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    United Methodists of Upper New YorkLiving the Gospel. Being God's Love.


    news article

    Being willing partners with God

    May 31, 2024 / By Tara Barnes / .(JavaScript must be enabled to view this email address)

    Upper New York Area Resident Bishop Héctor A. Burgos Núñez called United Methodists of Upper New York to prioritize relationships in his address to the conference Friday, May 31.

    “Over the past year and moving forward, we will continue prioritizing relationships over everything else, recognizing the crucial role each one of you plays in this,” said Bishop Héctor. “For the past twelve months, through ‘Together in Prayer,’ we prioritized our relationship with Christ, going deeper through prayer and corporate reflections and seeking to renew our connection with God and one another.”

    Together in Prayer is a conference-wide prayer pilgrimage encouraging United Methodists of Upper New York to join together in shared prayers using themes and resources provided by the conference.

    Stronger together

    The conference also launched Together in Worship, which Bishop Héctor described as “a monthly worship experience in which the cabinet and clergy staff rotate in leading a devotional time from our mission center in Liverpool that is livestreamed through different platforms available to everyone in the conference.” You can find past services in the conference’s sermon bank.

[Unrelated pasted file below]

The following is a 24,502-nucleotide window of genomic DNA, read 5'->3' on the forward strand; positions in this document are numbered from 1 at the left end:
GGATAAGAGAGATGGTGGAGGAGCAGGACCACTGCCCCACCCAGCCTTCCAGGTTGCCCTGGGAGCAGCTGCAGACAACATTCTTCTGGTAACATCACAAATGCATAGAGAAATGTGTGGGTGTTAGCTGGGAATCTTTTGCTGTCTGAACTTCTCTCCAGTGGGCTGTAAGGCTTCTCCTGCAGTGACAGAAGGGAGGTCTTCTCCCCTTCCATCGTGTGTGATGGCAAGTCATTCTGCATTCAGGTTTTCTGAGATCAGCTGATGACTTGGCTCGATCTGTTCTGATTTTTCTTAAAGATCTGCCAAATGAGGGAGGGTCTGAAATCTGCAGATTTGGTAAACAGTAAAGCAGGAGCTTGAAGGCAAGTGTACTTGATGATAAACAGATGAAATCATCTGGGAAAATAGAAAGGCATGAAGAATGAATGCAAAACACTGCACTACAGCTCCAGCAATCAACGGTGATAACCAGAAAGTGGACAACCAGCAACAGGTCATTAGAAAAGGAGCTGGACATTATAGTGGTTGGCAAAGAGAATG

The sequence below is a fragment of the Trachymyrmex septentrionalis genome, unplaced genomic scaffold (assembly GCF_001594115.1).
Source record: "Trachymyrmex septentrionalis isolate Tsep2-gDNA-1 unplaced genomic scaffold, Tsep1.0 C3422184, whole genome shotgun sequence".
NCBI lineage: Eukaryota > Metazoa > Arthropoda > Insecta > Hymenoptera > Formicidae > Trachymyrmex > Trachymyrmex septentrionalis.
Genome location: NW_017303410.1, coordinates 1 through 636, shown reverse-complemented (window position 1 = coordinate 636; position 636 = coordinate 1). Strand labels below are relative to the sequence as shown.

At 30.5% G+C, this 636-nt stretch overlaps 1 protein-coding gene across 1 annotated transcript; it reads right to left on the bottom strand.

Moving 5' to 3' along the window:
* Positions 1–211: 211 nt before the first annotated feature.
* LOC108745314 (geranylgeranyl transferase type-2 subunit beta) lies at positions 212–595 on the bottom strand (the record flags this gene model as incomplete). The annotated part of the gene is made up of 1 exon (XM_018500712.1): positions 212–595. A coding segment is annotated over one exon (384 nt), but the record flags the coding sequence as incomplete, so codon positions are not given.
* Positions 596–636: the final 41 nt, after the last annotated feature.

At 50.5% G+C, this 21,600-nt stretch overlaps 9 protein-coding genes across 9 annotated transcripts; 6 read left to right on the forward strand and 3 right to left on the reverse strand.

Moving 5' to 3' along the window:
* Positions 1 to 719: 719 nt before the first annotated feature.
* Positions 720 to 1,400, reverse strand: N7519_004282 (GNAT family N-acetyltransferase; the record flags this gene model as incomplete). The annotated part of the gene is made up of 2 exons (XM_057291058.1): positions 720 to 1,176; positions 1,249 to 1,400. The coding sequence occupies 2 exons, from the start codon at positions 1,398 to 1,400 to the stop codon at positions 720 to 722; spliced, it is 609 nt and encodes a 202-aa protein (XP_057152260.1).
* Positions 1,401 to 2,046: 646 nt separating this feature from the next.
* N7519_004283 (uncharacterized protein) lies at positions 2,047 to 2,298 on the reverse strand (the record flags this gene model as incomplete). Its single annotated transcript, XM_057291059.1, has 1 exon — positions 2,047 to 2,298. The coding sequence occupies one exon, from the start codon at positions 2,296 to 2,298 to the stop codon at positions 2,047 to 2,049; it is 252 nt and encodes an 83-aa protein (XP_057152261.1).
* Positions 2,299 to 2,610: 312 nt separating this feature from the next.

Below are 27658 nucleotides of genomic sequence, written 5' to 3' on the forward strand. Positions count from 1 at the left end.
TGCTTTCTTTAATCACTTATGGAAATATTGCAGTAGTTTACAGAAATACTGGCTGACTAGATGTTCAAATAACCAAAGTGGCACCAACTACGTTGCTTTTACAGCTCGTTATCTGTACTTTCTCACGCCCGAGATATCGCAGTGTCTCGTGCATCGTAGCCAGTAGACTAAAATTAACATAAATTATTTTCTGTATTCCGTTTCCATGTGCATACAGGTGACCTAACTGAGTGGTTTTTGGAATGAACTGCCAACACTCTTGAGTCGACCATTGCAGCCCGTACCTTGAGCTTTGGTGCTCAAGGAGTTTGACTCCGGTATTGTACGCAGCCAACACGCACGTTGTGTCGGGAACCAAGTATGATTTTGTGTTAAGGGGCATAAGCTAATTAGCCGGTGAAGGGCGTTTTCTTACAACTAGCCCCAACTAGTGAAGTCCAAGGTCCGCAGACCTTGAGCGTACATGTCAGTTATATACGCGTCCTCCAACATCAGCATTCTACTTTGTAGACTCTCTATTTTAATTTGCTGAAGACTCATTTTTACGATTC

The bishop spoke of connecting in the past year with hundreds of clergy and laity at district events that included worship, conversation, and fellowship. He looks forward, he said, to more in-person and online connections and to expanding ecumenical and interfaith partners, including the New York Council of Churches, Interfaith Works, and Hendricks Chapel at Syracuse University.

    “We don’t have to do ministry alone, or in silos.” Bishop Héctor said. “We are stronger together!”

    He encouraged attendees to celebrate the good work we do in our churches and together as a connection. Since the last annual conference, more than 300 positive stories were published, he said, sharing the countless ways God is at work through Upper New York churches.

    “We have a beautiful and powerful story to share with the world. We will continue celebrating our leaders and congregations, rejoicing in what we accomplish, and giving God all the glory.

    The bishop acknowledged the challenges of reduced membership rates, COVID-19, lowered budgets, and disaffiliation and praised members and leaders for adapting to new ways of being in mission and ministry. He reminded the conference of the importance of shared giving for shared mission.

    He also thanked laity for stepping up in churches without pastoral leadership as the conference faces a clergy deficit. He pledged to build relationships with seminaries and nurture a culture of calling. He spoke of educating and promoting the route of licensed local pastor and strengthening the resourcing for lay speakers and certified lay ministries.